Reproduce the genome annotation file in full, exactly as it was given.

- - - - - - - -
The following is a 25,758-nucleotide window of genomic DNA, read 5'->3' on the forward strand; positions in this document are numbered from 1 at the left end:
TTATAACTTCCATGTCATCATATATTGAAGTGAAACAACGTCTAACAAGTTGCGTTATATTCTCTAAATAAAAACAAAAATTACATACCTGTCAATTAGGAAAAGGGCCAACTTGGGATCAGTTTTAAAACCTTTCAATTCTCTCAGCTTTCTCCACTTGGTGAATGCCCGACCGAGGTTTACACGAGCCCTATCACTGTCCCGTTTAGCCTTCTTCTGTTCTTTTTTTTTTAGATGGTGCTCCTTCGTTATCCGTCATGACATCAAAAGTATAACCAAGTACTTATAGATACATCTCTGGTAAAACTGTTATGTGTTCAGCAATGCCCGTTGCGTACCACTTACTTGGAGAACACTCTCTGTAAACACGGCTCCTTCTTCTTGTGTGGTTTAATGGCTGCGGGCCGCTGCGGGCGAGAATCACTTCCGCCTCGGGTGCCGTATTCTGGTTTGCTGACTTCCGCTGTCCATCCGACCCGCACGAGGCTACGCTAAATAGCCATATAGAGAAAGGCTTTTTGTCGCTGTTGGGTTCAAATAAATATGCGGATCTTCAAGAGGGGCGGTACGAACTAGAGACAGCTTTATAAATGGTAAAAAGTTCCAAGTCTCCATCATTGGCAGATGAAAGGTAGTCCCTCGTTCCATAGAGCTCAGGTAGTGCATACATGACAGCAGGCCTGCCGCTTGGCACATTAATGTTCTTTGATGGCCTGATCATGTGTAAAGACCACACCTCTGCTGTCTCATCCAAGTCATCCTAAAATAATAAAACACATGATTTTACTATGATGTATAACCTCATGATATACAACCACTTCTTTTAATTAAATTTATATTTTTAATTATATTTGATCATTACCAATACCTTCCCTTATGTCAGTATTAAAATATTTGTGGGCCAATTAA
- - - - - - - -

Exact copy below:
The following is a 25,758-nucleotide window of genomic DNA, read 5'->3' on the forward strand; positions in this document are numbered from 1 at the left end:
TTATAACTTCCATGTCATCATATATTGAAGTGAAACAACGTCTAACAAGTTGCGTTATATTCTCTAAATAAAAACAAAAATTACATACCTGTCAATTAGGAAAAGGGCCAACTTGGGATCAGTTTTAAAACCTTTCAATTCTCTCAGCTTTCTCCACTTGGTGAATGCCCGACCGAGGTTTACACGAGCCCTATCACTGTCCCGTTTAGCCTTCTTCTGTTCTTTTTTTTTTAGATGGTGCTCCTTCGTTATCCGTCATGACATCAAAAGTATAACCAAGTACTTATAGATACATCTCTGGTAAAACTGTTATGTGTTCAGCAATGCCCGTTGCGTACCACTTACTTGGAGAACACTCTCTGTAAACACGGCTCCTTCTTCTTGTGTGGTTTAATGGCTGCGGGCCGCTGCGGGCGAGAATCACTTCCGCCTCGGGTGCCGTATTCTGGTTTGCTGACTTCCGCTGTCCATCCGACCCGCACGAGGCTACGCTAAATAGCCATATAGAGAAAGGCTTTTTGTCGCTGTTGGGTTCAAATAAATATGCGGATCTTCAAGAGGGGCGGTACGAACTAGAGACAGCTTTATAAATGGTAAAAAGTTCCAAGTCTCCATCATTGGCAGATGAAAGGTAGTCCCTCGTTCCATAGAGCTCAGGTAGTGCATACATGACAGCAGGCCTGCCGCTTGGCACATTAATGTTCTTTGATGGCCTGATCATGTGTAAAGACCACACCTCTGCTGTCTCATCCAAGTCATCCTAAAATAATAAAACACATGATTTTACTATGATGTATAACCTCATGATATACAACCACTTCTTTTAATTAAATTTATATTTTTAATTATATTTGATCATTACCAATACCTTCCCTTATGTCAGTATTAAAATATTTGTGGGCCAATTAA